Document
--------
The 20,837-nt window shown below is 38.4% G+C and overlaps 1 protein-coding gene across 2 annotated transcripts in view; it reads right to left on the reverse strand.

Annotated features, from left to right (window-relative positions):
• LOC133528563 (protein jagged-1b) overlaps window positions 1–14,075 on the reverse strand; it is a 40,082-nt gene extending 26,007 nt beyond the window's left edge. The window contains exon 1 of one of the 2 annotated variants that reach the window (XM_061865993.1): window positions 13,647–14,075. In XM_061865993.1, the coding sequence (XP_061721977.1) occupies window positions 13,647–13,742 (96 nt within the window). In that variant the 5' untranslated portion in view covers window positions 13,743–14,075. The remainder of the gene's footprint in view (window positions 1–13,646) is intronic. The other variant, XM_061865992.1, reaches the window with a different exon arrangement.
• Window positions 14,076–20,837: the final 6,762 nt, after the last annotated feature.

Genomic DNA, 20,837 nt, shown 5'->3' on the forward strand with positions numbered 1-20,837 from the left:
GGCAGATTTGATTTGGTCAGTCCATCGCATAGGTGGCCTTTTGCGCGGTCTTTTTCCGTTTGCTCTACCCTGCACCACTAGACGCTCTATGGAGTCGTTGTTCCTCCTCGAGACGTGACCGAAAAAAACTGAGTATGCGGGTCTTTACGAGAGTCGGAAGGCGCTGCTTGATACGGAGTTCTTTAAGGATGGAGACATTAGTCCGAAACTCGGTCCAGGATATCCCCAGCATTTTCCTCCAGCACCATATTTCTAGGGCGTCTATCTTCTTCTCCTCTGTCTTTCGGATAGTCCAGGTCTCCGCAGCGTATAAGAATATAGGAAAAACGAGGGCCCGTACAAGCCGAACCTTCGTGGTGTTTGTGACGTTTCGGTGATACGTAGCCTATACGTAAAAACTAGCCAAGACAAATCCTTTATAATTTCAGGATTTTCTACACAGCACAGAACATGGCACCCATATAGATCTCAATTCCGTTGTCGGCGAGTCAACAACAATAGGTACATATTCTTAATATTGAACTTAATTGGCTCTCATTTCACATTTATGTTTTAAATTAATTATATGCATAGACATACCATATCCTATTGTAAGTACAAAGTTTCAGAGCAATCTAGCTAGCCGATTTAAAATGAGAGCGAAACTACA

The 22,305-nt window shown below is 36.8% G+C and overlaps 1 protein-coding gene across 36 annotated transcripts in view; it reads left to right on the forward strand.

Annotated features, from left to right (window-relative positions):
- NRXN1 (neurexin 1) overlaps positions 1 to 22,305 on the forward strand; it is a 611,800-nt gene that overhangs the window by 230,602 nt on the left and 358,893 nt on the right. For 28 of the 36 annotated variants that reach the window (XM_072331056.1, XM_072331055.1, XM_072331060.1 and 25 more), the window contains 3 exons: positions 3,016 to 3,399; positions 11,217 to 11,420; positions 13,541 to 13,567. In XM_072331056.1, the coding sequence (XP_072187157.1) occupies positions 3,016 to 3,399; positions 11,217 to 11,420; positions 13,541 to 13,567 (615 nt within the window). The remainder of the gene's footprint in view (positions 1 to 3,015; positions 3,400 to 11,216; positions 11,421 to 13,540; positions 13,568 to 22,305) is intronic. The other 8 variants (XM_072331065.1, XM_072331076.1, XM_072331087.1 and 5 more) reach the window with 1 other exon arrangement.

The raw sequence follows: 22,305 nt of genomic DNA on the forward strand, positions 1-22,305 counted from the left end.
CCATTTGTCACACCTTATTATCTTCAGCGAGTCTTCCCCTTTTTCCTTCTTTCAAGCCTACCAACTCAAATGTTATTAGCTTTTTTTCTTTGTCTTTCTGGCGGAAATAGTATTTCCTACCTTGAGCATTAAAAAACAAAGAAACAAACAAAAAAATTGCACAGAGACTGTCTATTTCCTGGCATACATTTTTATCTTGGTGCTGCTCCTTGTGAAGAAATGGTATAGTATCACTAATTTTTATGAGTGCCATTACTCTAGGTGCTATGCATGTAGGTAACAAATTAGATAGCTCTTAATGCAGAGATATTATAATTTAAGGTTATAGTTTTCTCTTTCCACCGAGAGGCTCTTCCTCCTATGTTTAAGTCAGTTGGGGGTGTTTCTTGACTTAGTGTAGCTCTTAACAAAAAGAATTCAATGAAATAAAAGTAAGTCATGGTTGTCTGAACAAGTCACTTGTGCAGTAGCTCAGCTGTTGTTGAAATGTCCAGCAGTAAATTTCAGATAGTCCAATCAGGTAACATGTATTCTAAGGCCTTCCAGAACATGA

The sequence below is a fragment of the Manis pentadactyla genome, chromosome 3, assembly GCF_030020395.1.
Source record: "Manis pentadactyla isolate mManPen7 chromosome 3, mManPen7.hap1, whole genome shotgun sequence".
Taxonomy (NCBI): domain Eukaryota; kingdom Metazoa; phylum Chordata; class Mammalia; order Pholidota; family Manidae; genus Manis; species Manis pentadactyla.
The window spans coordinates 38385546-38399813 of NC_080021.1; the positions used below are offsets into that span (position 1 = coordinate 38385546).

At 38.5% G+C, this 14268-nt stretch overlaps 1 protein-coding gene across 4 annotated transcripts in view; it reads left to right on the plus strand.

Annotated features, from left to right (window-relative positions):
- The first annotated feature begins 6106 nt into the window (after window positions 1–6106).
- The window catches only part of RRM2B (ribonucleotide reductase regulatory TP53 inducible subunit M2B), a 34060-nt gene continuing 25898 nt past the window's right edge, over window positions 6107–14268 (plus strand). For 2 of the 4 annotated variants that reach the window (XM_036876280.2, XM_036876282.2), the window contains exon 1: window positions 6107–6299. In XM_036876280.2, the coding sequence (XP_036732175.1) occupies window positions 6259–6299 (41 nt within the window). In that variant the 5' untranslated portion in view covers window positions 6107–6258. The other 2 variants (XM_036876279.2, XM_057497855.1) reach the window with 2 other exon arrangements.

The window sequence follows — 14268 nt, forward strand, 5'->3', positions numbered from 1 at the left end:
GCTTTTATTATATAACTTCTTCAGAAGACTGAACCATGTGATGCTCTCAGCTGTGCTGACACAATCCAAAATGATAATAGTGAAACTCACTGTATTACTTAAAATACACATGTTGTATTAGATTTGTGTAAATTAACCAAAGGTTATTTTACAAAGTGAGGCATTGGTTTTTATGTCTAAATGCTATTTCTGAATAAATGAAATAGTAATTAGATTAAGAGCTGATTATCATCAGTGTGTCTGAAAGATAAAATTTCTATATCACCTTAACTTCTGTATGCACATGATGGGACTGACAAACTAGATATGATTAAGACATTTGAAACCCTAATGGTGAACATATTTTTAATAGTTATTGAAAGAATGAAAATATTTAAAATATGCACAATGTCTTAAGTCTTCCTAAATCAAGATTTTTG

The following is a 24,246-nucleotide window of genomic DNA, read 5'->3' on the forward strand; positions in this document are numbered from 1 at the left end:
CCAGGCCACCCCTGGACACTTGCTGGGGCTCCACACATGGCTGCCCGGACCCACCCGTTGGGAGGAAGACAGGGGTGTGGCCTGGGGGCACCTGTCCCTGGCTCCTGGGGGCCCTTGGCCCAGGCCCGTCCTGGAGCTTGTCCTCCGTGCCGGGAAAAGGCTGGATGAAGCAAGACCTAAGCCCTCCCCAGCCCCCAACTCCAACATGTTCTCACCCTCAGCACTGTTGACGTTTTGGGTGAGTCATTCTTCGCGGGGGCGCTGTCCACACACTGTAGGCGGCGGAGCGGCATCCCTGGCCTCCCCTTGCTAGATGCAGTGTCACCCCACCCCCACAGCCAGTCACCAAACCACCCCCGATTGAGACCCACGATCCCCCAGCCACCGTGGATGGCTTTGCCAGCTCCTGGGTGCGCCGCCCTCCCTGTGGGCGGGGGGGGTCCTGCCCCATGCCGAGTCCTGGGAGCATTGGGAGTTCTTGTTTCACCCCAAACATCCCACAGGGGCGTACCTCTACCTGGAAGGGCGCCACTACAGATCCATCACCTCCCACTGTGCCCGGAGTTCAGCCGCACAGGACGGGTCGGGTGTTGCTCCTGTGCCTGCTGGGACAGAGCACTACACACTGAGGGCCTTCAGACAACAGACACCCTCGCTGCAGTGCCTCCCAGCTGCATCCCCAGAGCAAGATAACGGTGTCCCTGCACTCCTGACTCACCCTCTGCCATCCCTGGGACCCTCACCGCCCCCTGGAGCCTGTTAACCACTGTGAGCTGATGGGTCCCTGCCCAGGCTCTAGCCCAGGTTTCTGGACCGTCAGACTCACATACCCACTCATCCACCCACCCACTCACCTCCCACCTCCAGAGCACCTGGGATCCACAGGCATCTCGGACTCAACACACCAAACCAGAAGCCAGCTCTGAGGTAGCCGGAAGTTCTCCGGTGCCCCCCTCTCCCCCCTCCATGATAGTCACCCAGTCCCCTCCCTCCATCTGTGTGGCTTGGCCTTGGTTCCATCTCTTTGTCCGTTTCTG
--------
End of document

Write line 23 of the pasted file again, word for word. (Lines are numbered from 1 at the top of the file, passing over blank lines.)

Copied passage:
CCAGGCCACCCCTGGACACTTGCTGGGGCTCCACACATGGCTGCCCGGACCCACCCGTTGGGAGGAAGACAGGGGTGTGGCCTGGGGGCACCTGTCCCTGGCTCCTGGGGGCCCTTGGCCCAGGCCCGTCCTGGAGCTTGTCCTCCGTGCCGGGAAAAGGCTGGATGAAGCAAGACCTAAGCCCTCCCCAGCCCCCAACTCCAACATGTTCTCACCCTCAGCACTGTTGACGTTTTGGGTGAGTCATTCTTCGCGGGGGCGCTGTCCACACACTGTAGGCGGCGGAGCGGCATCCCTGGCCTCCCCTTGCTAGATGCAGTGTCACCCCACCCCCACAGCCAGTCACCAAACCACCCCCGATTGAGACCCACGATCCCCCAGCCACCGTGGATGGCTTTGCCAGCTCCTGGGTGCGCCGCCCTCCCTGTGGGCGGGGGGGGTCCTGCCCCATGCCGAGTCCTGGGAGCATTGGGAGTTCTTGTTTCACCCCAAACATCCCACAGGGGCGTACCTCTACCTGGAAGGGCGCCACTACAGATCCATCACCTCCCACTGTGCCCGGAGTTCAGCCGCACAGGACGGGTCGGGTGTTGCTCCTGTGCCTGCTGGGACAGAGCACTACACACTGAGGGCCTTCAGACAACAGACACCCTCGCTGCAGTGCCTCCCAGCTGCATCCCCAGAGCAAGATAACGGTGTCCCTGCACTCCTGACTCACCCTCTGCCATCCCTGGGACCCTCACCGCCCCCTGGAGCCTGTTAACCACTGTGAGCTGATGGGTCCCTGCCCAGGCTCTAGCCCAGGTTTCTGGACCGTCAGACTCACATACCCACTCATCCACCCACCCACTCACCTCCCACCTCCAGAGCACCTGGGATCCACAGGCATCTCGGACTCAACACACCAAACCAGAAGCCAGCTCTGAGGTAGCCGGAAGTTCTCCGGTGCCCCCCTCTCCCCCCTCCATGATAGTCACCCAGTCCCCTCCCTCCATCTGTGTGGCTTGGCCTTGGTTCCATCTCTTTGTCCGTTTCTG